Kel Smith is a longtime speaker, author, trainer and practitioner on digital accessibility. His articles and papers have been published or cited by the Pentagon Library, the American Law Institute, the American Bar Association, Springer-Verlag, the International Journal of E-Politics, Kent State’s Knowledge Management Program, the Sandra Day O’Connor College of Law, the E-Access Bulletin and UX Magazine (UPA).
Kel has presented worldwide on the inclusive use of virtual worlds, accessible web design and mobile health. His presentation credits include including three appearances at the CSUN Conference for Persons with Disabilities (San Diego), three stints at the World Future Society (Boston, Vancouver and Toronto) the Royal National Institute of the Blind (London), the Interaction Design Association (Savannah and Dublin), the Unitech ICT Network (Oslo), the Society for Technical Communications (Sacramento), the Center for Health Literacy (Washington DC) and the Universitat Autònoma (Barcelona). He also delivered the keynote address for the 2012 Knowbility AccessU Summit in Austin.
Kel served as North America/Oceania representative for the United Nations World Summit Awards. His professional experience includes leading the Havas Worldwide Health digital practice on innovation and recommending global ISO-9660 workplace standards, an effort spanning 85 countries. A noted thought leader on healthcare communications for the disabled, he is currently developing a suite of mobile offerings that embrace the consumer habits of disenfranchised populations.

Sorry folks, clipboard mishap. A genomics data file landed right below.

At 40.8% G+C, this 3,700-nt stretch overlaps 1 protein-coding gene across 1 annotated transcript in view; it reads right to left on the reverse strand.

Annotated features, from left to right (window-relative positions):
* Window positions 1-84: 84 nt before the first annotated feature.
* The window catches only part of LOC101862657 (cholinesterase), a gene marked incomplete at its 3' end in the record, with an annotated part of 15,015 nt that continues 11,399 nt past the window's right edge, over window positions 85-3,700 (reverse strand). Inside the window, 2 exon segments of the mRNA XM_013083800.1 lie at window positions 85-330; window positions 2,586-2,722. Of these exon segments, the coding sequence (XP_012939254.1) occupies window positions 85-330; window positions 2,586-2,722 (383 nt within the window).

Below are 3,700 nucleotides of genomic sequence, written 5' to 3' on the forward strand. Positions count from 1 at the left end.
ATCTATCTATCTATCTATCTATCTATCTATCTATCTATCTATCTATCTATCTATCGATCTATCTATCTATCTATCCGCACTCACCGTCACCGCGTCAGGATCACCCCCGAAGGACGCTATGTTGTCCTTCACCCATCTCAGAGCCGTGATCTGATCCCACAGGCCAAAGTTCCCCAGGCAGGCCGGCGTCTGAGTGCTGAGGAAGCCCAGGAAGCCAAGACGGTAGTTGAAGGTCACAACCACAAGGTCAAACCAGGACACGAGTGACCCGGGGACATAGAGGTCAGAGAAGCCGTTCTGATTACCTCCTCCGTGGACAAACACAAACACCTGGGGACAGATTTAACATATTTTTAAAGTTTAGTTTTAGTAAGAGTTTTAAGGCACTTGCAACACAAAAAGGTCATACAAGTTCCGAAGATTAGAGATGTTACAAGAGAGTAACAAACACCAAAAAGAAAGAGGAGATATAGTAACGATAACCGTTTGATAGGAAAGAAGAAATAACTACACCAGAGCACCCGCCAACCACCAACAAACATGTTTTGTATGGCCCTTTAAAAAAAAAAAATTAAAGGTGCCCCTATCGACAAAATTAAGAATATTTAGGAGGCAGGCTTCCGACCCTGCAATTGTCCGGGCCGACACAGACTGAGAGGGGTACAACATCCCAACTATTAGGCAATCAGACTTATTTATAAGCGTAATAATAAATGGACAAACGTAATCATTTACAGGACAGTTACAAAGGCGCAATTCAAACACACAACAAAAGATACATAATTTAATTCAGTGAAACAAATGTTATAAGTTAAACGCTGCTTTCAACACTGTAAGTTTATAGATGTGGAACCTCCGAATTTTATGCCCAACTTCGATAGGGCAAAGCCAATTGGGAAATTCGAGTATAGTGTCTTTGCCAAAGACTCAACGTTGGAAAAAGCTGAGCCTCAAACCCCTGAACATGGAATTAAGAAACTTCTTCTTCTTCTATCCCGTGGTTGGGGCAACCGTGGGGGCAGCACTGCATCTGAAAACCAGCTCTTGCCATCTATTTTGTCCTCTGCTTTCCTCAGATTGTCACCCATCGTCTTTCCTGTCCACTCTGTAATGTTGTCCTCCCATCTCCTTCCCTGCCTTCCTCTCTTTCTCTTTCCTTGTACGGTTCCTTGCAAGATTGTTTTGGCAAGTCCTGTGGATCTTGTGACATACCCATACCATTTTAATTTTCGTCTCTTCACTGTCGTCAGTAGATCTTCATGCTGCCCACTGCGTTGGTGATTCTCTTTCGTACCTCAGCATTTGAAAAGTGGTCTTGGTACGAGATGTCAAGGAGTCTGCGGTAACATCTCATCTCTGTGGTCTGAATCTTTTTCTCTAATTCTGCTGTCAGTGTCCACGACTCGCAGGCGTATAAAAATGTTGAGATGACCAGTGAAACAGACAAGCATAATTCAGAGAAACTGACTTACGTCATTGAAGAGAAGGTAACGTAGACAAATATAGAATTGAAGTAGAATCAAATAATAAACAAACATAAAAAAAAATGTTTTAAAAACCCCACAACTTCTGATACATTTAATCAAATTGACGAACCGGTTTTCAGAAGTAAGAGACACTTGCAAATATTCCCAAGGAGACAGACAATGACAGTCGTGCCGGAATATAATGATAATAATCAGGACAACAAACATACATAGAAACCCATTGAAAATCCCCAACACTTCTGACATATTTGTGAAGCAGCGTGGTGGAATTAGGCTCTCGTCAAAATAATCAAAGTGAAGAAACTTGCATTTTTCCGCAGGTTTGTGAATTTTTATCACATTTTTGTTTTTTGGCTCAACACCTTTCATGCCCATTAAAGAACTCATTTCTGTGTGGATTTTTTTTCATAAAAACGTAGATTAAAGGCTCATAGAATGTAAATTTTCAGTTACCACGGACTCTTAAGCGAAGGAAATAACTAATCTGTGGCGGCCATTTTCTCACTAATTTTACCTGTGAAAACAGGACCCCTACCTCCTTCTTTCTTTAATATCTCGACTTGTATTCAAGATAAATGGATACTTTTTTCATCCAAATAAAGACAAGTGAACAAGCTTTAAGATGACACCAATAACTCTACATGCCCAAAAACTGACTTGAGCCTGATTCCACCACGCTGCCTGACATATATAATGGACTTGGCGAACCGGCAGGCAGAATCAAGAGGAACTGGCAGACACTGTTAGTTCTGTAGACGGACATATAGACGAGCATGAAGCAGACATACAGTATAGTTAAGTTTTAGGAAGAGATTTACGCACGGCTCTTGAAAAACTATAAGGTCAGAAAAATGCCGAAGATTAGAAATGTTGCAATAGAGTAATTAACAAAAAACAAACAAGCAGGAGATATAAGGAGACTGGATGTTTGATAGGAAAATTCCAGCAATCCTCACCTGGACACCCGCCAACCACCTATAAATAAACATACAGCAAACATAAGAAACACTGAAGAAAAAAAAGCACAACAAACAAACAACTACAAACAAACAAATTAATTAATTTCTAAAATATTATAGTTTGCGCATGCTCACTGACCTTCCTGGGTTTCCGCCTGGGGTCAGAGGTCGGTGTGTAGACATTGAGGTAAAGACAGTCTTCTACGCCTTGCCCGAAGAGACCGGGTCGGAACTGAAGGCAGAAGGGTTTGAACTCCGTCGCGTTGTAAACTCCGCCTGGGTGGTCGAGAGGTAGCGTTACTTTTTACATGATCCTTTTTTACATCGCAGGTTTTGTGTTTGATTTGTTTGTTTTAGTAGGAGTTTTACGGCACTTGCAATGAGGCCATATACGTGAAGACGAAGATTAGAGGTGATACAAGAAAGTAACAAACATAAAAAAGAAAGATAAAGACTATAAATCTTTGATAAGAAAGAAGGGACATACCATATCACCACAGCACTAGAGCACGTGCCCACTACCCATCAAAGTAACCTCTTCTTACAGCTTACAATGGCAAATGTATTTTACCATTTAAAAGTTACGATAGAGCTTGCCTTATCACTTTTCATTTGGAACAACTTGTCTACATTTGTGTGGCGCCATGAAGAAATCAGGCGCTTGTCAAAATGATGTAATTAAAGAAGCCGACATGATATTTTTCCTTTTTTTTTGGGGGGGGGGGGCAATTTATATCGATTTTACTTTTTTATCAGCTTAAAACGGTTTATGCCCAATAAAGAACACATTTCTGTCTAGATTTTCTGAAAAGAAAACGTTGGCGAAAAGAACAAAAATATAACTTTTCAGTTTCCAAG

Advance press for Digital Outcasts has appeared in the Dayton Daily News, the Austin American-Statesman, the Raleigh News Observer, the Denver Post, the Globe & Mail Canada and PhysOrg.com. Kel was also interviewed by the MAXIMUS Center for Health Literacy as part of the organization’s Conversations with Thought Leaders podcast series.
A current member of the Interaction Design Association (IxDA) and the Usability Professionals’ Association (UPA), Kel served two years as Vice Chair of the Philadelphia chapter of ACM/SIG-CHI for computer-human interaction. He earned his BFA in photography from the Maryland Institute College of Art and studied cognitive science as part of the MS program at Philadelphia University. He lives and works in Philadelphia and New York City.